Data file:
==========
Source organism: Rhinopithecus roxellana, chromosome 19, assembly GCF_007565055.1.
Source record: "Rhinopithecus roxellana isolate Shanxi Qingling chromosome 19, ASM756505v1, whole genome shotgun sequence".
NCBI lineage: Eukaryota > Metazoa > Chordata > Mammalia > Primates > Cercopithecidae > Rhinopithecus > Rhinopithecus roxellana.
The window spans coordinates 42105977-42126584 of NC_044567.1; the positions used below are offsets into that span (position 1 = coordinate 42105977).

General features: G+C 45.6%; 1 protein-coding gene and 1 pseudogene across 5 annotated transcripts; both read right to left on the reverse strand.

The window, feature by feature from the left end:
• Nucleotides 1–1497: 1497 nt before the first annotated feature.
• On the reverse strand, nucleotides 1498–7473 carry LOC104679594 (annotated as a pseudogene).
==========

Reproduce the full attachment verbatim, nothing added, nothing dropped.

Source organism: Rhinopithecus roxellana, chromosome 19, assembly GCF_007565055.1.
Source record: "Rhinopithecus roxellana isolate Shanxi Qingling chromosome 19, ASM756505v1, whole genome shotgun sequence".
NCBI lineage: Eukaryota > Metazoa > Chordata > Mammalia > Primates > Cercopithecidae > Rhinopithecus > Rhinopithecus roxellana.
The window spans coordinates 42105977-42126584 of NC_044567.1; the positions used below are offsets into that span (position 1 = coordinate 42105977).

General features: G+C 45.6%; 1 protein-coding gene and 1 pseudogene across 5 annotated transcripts; both read right to left on the reverse strand.

The window, feature by feature from the left end:
• Nucleotides 1–1497: 1497 nt before the first annotated feature.
• On the reverse strand, nucleotides 1498–7473 carry LOC104679594 (annotated as a pseudogene).